Bruce Bond


after Picasso

From a studio apartment, downtown,
across the rise and fall of monuments

and fortune, you just might see a ball
come crashing through an old façade

and think, what better place to hang
a portrait, and what better art than this:

this girl and her mandolin, her abstract
flesh pulling at the manhole, her hand

gloved in the hand from another point
of view, her figure, as the painter saw her,

heard her, broke her into orphaned
bolts and pieces, a girl exhumed, plotted,

diagramed, scored to the ashen drone
of trucks that feed the warehouse district,

where painters pitch their lofts and work
among the toxins.  Eyesores of the new

dark age, they need us to redeem them,
as desire needs its dissonance to fade

and fading needs its music and mallets
need a good job to beat their fractured

measures through the alley. Call them
instrumental then, each deafening ping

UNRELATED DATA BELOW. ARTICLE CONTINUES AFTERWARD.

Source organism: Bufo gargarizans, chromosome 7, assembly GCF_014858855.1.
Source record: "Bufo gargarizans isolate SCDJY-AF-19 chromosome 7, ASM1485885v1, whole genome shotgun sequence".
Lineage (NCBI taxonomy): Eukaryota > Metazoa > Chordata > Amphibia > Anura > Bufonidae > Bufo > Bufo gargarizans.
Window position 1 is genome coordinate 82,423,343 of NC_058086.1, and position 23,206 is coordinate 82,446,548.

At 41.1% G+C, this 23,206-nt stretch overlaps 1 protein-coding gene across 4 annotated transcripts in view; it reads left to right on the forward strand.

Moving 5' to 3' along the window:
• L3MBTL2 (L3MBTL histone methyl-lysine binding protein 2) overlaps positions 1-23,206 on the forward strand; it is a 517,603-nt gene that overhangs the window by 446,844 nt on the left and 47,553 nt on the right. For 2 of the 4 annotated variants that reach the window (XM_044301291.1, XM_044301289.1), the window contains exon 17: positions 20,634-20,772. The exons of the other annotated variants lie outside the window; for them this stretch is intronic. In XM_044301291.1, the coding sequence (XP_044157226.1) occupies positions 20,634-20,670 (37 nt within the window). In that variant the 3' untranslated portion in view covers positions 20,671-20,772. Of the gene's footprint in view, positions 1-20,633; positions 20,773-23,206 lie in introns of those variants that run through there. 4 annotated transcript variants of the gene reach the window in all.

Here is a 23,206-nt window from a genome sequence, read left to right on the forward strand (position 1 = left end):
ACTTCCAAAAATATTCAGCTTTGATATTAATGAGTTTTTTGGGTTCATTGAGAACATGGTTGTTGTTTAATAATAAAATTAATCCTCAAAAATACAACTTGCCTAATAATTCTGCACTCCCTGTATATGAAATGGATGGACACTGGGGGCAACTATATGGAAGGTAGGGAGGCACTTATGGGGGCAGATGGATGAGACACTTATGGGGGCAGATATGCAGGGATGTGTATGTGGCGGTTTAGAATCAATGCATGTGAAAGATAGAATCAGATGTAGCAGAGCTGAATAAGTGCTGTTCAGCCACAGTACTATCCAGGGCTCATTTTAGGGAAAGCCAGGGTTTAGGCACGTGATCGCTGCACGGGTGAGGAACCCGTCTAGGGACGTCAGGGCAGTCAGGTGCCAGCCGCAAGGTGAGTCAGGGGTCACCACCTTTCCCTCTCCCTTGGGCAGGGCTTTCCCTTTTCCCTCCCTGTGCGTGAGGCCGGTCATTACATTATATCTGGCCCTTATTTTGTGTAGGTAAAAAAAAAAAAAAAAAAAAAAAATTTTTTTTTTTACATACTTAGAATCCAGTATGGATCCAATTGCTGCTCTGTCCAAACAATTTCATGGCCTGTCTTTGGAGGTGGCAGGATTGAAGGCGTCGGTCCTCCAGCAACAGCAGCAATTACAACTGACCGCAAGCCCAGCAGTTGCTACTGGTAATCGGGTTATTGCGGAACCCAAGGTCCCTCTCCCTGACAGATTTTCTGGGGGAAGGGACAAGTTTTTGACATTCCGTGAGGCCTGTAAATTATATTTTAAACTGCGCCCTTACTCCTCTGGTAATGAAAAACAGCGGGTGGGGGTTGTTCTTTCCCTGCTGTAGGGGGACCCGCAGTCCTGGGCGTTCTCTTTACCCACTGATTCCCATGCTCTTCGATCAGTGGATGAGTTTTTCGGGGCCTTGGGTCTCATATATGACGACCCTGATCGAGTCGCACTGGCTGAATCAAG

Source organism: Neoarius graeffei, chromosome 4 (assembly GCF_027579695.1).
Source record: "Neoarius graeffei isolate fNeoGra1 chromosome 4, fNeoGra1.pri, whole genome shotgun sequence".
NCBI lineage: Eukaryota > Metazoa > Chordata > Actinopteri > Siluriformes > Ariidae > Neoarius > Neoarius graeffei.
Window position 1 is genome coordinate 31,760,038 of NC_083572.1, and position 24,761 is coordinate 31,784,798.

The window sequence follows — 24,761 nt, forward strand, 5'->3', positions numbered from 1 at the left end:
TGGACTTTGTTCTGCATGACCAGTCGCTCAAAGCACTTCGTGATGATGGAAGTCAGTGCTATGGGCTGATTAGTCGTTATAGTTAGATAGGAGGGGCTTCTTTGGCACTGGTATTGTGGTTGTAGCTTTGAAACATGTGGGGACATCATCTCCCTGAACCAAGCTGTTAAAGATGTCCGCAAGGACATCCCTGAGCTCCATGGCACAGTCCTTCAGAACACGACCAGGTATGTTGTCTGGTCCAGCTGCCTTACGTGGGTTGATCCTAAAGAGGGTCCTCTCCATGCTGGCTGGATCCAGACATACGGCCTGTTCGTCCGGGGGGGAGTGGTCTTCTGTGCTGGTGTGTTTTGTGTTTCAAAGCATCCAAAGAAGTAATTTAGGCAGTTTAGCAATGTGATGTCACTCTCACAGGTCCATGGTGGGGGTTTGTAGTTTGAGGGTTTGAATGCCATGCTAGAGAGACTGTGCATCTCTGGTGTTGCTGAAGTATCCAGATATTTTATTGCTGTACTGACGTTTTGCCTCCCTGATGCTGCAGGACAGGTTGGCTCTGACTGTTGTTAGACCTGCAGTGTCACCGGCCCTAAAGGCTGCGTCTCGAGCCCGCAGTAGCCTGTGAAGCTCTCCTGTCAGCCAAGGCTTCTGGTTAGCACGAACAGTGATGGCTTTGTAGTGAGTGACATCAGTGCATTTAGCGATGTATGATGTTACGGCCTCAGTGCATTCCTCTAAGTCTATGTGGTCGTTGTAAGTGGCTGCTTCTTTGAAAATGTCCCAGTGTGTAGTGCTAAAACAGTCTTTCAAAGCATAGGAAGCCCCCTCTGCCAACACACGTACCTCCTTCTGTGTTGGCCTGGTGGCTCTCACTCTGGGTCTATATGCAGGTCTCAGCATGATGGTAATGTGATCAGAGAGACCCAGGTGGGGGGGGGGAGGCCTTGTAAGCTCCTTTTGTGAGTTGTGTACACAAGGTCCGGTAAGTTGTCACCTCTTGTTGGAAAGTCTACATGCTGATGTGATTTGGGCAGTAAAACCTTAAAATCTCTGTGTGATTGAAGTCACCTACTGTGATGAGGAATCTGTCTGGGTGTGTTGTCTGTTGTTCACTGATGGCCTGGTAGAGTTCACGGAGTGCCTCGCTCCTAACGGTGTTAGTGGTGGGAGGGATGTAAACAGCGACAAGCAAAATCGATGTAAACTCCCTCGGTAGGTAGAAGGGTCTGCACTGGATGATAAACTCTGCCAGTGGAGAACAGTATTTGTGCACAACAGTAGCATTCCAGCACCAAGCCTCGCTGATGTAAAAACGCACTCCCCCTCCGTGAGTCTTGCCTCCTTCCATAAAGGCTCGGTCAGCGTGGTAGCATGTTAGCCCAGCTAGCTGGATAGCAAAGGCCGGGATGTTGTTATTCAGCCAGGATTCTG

a world apart, a world, and thus, a part,
so when the past collapses at your door,

you will not turn away. You will hear
the chime of random metal in the drawer

you closed long ago, when you were small
and progress was a glorious colossus,

when every blackened engine was an angel,
and with a little care, it hummed. It sang.

Bruce Bond is the author of twenty books including, most recently, Sacrum (Four Way Books, 2017), Blackout Starlight: New and Selected Poems 1997-2015 (L.E. Phillabaum Award, LSU, 2017), Rise and Fall of the Lesser Sun Gods (Elixir Book Prize, Elixir Press, 2018), and Dear Reader (Free Verse Editions, 2018). Three books are forthcoming: Frankenstein’s Children (Lost Horse Press), Scar (Etruscan Press), and Words Written Against the Walls of the City (LSU.) Presently he is a Regents Professor of English at University of North Texas.